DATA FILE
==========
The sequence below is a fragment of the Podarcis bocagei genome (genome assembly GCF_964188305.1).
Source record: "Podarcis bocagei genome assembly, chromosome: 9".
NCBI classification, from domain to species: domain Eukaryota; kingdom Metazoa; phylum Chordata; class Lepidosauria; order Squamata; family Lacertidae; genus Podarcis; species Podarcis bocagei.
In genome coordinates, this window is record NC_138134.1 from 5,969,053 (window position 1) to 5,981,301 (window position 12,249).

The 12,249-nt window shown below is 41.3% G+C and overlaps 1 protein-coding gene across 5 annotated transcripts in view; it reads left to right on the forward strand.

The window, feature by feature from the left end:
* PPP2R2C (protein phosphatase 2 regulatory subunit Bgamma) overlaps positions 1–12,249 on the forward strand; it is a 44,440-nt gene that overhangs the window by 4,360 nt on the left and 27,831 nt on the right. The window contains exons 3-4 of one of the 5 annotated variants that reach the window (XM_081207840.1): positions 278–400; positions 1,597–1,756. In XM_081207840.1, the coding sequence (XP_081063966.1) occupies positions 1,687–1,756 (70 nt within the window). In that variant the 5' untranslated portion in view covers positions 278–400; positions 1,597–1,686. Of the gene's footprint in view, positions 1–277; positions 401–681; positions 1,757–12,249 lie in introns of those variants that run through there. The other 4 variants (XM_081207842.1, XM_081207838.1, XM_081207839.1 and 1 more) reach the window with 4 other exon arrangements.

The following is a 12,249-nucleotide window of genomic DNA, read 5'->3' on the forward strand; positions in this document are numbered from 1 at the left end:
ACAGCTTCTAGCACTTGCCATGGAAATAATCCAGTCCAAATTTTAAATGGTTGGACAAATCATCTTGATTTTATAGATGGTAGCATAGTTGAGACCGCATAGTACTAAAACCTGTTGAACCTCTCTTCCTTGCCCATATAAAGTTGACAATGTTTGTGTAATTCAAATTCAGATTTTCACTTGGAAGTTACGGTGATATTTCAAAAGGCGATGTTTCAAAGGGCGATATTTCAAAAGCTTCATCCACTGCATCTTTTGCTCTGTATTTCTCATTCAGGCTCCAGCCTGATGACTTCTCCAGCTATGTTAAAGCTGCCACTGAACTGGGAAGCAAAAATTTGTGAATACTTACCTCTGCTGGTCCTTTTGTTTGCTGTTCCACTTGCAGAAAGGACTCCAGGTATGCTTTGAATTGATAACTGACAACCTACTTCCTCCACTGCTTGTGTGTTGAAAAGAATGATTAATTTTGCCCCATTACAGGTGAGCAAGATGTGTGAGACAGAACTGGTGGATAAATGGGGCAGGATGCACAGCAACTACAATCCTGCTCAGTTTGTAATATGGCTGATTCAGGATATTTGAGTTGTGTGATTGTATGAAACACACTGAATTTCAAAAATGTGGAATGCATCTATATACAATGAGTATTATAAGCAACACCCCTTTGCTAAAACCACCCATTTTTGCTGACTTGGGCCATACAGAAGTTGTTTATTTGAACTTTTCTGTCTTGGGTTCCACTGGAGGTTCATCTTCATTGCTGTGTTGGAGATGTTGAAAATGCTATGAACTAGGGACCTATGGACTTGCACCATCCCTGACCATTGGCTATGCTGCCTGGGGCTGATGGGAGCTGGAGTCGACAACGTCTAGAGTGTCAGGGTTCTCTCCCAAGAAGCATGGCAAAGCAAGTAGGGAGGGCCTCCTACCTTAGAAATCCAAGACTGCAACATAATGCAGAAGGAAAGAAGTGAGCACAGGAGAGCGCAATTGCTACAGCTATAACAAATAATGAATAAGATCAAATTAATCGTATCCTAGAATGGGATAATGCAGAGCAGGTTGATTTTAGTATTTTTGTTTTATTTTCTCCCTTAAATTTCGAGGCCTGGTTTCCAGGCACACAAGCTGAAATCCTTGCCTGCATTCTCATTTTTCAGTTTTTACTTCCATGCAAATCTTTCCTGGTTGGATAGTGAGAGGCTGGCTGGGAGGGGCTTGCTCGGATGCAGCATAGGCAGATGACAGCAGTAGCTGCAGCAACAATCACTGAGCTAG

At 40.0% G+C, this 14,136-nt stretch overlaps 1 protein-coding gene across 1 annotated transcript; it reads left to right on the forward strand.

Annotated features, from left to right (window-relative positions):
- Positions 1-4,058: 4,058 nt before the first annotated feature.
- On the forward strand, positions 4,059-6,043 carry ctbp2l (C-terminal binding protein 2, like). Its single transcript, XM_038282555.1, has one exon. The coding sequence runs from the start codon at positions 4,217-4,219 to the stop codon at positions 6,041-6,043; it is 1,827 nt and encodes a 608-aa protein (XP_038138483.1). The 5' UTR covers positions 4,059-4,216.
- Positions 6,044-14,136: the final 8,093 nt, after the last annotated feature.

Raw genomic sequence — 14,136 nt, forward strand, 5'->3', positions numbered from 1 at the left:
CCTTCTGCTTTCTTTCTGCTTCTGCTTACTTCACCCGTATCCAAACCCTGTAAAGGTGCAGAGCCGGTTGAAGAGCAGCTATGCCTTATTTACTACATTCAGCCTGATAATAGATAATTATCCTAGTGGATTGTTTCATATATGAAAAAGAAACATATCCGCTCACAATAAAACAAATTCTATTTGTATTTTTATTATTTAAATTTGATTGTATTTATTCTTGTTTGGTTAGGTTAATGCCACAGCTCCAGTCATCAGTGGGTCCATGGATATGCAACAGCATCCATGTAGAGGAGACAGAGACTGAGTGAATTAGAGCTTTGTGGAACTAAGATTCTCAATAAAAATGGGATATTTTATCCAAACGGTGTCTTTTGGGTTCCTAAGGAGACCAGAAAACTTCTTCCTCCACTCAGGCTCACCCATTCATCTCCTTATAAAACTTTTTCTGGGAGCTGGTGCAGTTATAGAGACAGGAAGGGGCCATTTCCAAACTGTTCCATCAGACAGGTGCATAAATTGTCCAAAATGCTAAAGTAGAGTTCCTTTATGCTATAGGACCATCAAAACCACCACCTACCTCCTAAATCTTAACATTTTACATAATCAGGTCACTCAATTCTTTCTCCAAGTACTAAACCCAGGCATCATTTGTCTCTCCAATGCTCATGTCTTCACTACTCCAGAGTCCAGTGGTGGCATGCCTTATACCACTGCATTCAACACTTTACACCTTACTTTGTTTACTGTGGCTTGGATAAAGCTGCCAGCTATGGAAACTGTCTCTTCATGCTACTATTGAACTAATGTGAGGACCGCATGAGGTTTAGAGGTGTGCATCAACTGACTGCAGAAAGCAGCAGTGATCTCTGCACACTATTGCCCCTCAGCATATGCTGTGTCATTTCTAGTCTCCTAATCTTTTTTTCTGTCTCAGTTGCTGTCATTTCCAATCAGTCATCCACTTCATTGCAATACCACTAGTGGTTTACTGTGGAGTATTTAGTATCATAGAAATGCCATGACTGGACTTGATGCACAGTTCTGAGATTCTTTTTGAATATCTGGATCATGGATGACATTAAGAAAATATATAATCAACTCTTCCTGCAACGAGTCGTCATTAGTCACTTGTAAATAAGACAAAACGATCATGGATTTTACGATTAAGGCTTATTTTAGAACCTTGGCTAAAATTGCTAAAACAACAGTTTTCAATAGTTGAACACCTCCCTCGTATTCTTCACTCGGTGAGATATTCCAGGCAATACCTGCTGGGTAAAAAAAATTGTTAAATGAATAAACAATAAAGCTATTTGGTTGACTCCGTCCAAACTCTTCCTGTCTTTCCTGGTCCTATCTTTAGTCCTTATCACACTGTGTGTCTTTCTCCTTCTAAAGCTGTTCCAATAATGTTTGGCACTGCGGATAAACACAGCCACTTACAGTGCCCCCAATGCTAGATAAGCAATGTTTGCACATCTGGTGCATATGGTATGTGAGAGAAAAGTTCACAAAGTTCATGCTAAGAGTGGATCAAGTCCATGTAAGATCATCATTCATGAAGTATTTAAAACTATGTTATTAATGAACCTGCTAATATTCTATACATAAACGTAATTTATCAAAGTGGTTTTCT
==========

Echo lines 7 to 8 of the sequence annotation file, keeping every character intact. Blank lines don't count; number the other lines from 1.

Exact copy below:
* PPP2R2C (protein phosphatase 2 regulatory subunit Bgamma) overlaps positions 1–12,249 on the forward strand; it is a 44,440-nt gene that overhangs the window by 4,360 nt on the left and 27,831 nt on the right. The window contains exons 3-4 of one of the 5 annotated variants that reach the window (XM_081207840.1): positions 278–400; positions 1,597–1,756. In XM_081207840.1, the coding sequence (XP_081063966.1) occupies positions 1,687–1,756 (70 nt within the window). In that variant the 5' untranslated portion in view covers positions 278–400; positions 1,597–1,686. Of the gene's footprint in view, positions 1–277; positions 401–681; positions 1,757–12,249 lie in introns of those variants that run through there. The other 4 variants (XM_081207842.1, XM_081207838.1, XM_081207839.1 and 1 more) reach the window with 4 other exon arrangements.

The following is a 12,249-nucleotide window of genomic DNA, read 5'->3' on the forward strand; positions in this document are numbered from 1 at the left end: